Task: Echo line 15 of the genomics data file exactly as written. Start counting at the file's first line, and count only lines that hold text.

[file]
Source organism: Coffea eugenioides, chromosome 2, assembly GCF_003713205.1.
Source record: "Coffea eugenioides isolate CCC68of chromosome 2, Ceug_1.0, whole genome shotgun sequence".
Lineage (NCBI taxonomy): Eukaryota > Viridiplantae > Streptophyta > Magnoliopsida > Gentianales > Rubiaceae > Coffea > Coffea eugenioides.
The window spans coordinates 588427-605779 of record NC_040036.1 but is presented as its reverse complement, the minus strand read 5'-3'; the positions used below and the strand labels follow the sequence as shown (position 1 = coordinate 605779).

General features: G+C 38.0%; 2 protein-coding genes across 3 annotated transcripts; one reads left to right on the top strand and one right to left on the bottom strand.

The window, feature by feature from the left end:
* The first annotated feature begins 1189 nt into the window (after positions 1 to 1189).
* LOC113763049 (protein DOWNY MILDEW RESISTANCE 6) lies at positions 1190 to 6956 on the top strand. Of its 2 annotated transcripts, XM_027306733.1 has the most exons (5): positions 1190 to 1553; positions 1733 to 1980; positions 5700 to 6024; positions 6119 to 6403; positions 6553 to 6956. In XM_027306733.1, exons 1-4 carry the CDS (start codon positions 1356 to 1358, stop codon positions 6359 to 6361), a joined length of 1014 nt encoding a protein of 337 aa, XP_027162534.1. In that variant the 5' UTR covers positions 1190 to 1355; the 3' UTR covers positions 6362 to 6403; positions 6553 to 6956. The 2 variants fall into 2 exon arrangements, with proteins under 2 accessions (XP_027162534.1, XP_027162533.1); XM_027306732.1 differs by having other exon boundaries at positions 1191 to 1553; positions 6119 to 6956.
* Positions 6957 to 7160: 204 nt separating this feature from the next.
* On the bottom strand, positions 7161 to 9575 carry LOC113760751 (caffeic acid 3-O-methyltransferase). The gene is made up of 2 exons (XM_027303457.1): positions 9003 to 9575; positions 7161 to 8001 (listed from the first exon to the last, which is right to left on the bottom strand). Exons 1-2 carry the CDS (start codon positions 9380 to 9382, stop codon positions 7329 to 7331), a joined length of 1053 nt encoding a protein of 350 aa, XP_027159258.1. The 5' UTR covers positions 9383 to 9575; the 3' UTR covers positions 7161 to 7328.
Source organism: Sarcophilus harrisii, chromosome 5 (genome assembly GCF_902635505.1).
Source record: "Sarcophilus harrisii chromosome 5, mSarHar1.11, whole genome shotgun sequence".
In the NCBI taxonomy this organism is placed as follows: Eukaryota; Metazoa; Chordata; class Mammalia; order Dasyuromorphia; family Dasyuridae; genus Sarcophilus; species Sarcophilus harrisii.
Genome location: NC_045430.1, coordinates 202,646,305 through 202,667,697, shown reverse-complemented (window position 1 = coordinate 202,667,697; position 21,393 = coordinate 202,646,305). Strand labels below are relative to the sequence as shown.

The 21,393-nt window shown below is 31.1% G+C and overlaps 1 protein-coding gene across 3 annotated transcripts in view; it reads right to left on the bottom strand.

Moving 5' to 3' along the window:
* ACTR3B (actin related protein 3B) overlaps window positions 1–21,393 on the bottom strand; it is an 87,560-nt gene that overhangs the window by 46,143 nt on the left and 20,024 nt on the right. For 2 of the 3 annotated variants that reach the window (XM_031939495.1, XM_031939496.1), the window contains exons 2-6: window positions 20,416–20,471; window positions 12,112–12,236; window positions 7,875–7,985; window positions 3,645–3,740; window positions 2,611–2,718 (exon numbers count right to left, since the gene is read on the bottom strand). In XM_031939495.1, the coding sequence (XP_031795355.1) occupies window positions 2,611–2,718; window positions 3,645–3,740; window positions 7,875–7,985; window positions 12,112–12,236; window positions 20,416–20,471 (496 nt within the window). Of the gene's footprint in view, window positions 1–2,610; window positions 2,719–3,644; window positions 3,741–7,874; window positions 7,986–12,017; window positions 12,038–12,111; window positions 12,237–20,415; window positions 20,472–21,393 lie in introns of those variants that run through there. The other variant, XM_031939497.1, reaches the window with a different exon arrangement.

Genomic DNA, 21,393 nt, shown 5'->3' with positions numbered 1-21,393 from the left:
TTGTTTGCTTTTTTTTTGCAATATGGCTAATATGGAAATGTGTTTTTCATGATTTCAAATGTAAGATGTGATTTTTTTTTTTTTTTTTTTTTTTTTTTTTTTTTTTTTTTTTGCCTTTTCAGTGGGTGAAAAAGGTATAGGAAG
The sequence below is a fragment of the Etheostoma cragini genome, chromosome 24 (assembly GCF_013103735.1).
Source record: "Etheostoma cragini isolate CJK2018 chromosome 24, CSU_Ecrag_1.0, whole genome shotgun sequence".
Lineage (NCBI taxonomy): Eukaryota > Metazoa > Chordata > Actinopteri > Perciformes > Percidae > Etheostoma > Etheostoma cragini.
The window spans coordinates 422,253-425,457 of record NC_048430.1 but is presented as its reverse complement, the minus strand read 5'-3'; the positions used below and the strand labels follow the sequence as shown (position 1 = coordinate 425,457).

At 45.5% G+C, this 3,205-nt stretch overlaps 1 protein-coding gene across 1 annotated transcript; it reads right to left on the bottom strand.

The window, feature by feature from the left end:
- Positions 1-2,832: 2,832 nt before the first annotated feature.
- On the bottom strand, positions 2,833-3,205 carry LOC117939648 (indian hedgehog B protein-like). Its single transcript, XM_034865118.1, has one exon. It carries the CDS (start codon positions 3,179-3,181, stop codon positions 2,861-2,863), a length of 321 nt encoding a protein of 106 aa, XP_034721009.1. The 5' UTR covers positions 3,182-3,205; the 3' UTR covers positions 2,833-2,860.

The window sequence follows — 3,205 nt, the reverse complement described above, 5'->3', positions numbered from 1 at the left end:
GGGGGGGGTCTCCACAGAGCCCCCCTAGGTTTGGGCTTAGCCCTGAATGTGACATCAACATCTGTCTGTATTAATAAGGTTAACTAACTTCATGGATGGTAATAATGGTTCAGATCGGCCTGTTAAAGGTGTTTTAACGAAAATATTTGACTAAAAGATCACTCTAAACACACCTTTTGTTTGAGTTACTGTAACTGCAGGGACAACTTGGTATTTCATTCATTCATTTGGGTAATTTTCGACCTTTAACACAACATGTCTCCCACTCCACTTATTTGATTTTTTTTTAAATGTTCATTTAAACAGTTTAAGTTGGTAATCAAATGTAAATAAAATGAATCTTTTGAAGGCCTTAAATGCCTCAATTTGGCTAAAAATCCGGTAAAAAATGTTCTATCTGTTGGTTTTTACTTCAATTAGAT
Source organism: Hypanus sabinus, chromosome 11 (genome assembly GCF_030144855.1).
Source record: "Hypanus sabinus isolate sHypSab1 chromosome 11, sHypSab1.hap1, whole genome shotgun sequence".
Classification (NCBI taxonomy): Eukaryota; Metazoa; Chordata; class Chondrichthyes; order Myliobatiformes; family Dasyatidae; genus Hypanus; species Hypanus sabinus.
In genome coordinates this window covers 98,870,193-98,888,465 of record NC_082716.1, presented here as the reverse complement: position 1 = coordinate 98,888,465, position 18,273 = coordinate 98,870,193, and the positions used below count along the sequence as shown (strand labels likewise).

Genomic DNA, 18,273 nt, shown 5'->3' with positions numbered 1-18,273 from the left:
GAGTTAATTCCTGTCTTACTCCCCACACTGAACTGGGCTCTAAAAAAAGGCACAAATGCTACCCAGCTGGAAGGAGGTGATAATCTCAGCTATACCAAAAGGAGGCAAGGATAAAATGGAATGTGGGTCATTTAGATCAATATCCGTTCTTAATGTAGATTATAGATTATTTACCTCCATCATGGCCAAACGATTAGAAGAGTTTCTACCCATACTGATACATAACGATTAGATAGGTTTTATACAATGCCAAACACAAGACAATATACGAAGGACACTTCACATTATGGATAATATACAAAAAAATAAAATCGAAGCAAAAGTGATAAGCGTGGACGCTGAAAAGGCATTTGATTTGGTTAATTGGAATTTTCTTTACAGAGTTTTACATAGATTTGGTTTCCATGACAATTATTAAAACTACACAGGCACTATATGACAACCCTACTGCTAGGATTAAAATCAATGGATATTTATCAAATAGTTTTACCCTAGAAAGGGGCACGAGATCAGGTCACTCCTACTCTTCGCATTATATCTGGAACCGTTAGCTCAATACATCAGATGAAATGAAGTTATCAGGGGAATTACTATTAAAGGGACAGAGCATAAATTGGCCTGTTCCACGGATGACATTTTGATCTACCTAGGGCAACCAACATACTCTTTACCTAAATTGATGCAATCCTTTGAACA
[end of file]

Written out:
The 21,393-nt window shown below is 31.1% G+C and overlaps 1 protein-coding gene across 3 annotated transcripts in view; it reads right to left on the bottom strand.